The commission was tasked was responsible for coordinating peace and security policies but sadly the Commission was unsuccessful because of challenges posed by Member States who narrowly interpreted the principle of sovereignty and non-interference (African Union, 2003). An additional reason for the failure of this organ was the fact that its lacked teeth to bite, that is , its inability to sanction Member States for undesirable behaviour. To cope with the ineffectiveness of the Commission, the OAU set up Ad-Hoc Committees of wise men to handle specific security challenges (Ibok, 2000).
Later on, the formation of regional economic communities (RECs) like the Economic Community of West African States (ECOWAS) helped the OAU in managing security on the continent through a decentralised system. Because the RECs understood the culture and terrain of their regions better than external actors, the RECs were better suited to manage peace and security challenges within their regions. ECOWAS for instance did well in bringing peace to Liberia, Sierra Leone and Guinea through the use of the Economic Community of West African States Monitoring Group (ECOMOG) which drew forces from Ghana, Guinea, Sierra Leone, The Gambia, Liberia, Mali, Burkina Faso, Niger etc (Khobe, 2004). In 1990 the OAU reached a milestone for peace and security management on the continent when the ineffective Commission was replaced with the Mechanism for Conflict Prevention, Management and Resolution which was more proactive in that it sought to quell conflict before it started unlike the Commission which was more reactionary waiting for a conflict to flare up before attempting to mitigate it through mediation, conciliation, and arbitration (Yoh, 2008).
OAU Mechanism for Conflict Prevention, Management and Resolution
The adoption of this mechanism facilitated increased cooperation with international actors such as the United Nations (UN) in matters relating to peacemaking and peacekeeping. In section 25 of the Cairo declaration of this mechanism, the OAU elaborated on the nature of cooperation with the UN as including financial, logistical and military support for Conflict Prevention, Management and Resolution on the continent as stipulated in the provisions of the UN Charter on the role of regional organizations in the maintenance of international peace and security found in Chapter VIII. Furthermore the mechanism empowered the Secretary General to deploy fact finding missions and special envoys into troubled spots to gather necessary information for needed for constructive deliberations (Yoh, 2008). This led to the development of an Early Warning System to help the OAU detect potential challenges before they became full blown crises. In 1992 a Conflict Management Centre (CMC) was set up to operationalize the mechanism. The CMC was effective in addressing conflicts in Angola, Burundi, the Central African Republic, Comoros, Liberia, Democratic republic of Congo, Guinea-Bissau, Rwanda, Somalia and Sierra Leone; as well as the Ethiopia-Eritrea border dispute and conflict. Peacekeeping wise, the Mechanism enabled peacekeeping missions and operations in Rwanda (NMOG); Burundi (OMIB); Comoros (OMIC); DRC (JMC) and Ethiopia-Eritrea (OLMEE) (African Union, 2003).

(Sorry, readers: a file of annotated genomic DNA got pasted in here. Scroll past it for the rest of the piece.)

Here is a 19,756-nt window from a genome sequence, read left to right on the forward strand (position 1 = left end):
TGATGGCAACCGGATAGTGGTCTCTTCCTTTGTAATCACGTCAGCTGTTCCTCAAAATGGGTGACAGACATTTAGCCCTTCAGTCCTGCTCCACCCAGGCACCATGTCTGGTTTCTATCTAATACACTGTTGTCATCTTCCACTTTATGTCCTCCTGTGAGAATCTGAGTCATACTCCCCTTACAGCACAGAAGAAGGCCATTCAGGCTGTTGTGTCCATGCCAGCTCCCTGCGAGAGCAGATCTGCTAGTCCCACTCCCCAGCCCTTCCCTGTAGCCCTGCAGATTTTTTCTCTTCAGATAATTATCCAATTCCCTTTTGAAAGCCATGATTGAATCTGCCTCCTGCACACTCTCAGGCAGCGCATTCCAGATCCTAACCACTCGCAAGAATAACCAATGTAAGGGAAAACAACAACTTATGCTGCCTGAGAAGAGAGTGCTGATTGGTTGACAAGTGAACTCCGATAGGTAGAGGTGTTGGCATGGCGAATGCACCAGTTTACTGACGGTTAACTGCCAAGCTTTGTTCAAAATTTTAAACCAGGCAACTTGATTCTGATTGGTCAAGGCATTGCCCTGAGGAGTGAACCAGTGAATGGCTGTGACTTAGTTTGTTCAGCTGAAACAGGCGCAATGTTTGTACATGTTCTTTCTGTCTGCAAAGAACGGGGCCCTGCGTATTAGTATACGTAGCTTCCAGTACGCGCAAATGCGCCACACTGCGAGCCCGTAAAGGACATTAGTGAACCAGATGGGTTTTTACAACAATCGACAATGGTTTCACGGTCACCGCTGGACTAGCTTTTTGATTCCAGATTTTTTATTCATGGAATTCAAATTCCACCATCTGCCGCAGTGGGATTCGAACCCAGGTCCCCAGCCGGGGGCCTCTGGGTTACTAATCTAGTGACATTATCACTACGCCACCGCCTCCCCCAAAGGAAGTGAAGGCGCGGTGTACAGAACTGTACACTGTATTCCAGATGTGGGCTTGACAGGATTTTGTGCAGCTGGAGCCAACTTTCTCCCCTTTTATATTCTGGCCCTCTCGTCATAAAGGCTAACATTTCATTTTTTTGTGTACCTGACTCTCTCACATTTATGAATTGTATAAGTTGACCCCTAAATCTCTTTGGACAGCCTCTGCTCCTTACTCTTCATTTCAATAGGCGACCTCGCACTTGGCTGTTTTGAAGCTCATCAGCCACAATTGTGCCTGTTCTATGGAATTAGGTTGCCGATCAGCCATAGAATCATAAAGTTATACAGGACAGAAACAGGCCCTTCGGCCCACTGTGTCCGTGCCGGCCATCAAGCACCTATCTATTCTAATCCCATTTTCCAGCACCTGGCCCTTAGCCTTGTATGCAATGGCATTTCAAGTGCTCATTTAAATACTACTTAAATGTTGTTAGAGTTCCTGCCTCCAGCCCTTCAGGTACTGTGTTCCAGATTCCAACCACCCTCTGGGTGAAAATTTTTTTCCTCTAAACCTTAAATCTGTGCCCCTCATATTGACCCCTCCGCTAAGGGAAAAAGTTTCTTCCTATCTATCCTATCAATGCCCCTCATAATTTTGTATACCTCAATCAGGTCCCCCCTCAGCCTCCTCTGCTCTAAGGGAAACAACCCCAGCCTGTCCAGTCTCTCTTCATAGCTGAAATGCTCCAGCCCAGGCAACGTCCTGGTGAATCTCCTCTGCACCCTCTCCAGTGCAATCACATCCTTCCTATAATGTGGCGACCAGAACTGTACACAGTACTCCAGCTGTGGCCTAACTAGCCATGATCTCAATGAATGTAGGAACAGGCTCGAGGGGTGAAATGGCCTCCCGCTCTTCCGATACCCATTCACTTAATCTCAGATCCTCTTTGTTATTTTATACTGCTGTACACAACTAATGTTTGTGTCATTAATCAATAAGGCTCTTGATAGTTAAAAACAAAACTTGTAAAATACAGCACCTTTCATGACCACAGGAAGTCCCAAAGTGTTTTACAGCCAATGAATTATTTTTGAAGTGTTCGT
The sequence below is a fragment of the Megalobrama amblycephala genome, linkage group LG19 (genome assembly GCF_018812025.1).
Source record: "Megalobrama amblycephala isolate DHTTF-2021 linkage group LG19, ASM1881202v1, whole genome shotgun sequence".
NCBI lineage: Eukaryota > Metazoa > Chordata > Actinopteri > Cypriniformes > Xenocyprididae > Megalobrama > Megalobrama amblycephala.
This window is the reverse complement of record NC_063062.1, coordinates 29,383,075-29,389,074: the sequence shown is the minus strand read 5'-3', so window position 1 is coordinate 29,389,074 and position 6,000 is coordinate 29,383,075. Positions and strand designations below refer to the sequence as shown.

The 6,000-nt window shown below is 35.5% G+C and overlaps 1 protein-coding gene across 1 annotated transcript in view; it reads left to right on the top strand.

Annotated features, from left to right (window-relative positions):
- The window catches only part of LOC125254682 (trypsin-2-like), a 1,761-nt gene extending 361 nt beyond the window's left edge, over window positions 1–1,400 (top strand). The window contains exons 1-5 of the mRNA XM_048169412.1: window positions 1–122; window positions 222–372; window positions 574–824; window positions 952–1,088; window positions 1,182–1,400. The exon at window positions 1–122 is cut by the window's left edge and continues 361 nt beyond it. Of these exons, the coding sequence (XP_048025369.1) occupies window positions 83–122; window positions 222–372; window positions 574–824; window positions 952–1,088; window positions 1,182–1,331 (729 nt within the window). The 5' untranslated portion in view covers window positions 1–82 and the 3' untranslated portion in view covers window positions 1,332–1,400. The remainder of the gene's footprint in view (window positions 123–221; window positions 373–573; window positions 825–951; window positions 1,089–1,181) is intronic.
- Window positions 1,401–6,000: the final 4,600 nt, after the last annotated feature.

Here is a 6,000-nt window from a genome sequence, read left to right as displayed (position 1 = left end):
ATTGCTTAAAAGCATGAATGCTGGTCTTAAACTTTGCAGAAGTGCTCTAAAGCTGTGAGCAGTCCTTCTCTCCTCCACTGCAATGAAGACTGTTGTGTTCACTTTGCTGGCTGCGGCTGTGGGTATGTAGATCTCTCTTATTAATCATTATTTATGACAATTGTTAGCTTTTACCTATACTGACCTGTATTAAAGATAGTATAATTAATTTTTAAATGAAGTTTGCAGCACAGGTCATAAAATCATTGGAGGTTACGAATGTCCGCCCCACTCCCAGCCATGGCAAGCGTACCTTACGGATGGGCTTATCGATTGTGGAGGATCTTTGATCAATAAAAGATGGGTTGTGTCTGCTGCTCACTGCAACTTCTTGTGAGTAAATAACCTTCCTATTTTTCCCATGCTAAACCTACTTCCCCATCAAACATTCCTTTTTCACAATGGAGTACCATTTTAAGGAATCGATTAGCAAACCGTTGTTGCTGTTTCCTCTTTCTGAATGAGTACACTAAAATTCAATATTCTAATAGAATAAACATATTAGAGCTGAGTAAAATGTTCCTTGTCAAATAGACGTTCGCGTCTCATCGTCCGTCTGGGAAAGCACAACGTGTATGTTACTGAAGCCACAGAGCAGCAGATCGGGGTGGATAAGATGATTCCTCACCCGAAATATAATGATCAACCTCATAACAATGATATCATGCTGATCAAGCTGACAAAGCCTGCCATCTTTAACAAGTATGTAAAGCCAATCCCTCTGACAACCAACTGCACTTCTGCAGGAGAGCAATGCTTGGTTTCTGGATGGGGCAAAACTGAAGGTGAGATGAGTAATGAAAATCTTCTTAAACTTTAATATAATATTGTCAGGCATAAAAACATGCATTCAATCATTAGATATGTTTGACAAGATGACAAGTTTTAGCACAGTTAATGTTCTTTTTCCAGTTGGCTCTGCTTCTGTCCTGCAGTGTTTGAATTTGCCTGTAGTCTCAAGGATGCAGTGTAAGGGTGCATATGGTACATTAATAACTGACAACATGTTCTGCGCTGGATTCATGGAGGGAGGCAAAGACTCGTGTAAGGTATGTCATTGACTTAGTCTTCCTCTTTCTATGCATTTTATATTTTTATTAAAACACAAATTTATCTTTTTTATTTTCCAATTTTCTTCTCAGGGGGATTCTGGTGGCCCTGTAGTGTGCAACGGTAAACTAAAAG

In addition to the CMC, the OAU established other security arrangements to aid the operationalizing of the mechanism such as field operation units. This in addition to what is known as the African Standby Forces was the military component in the CMC’s conflict resolution structural framework. More will be said on this in the section on the Africa Peace and Security Architecture (APSA) of the AU.
Challenges faced by the OAU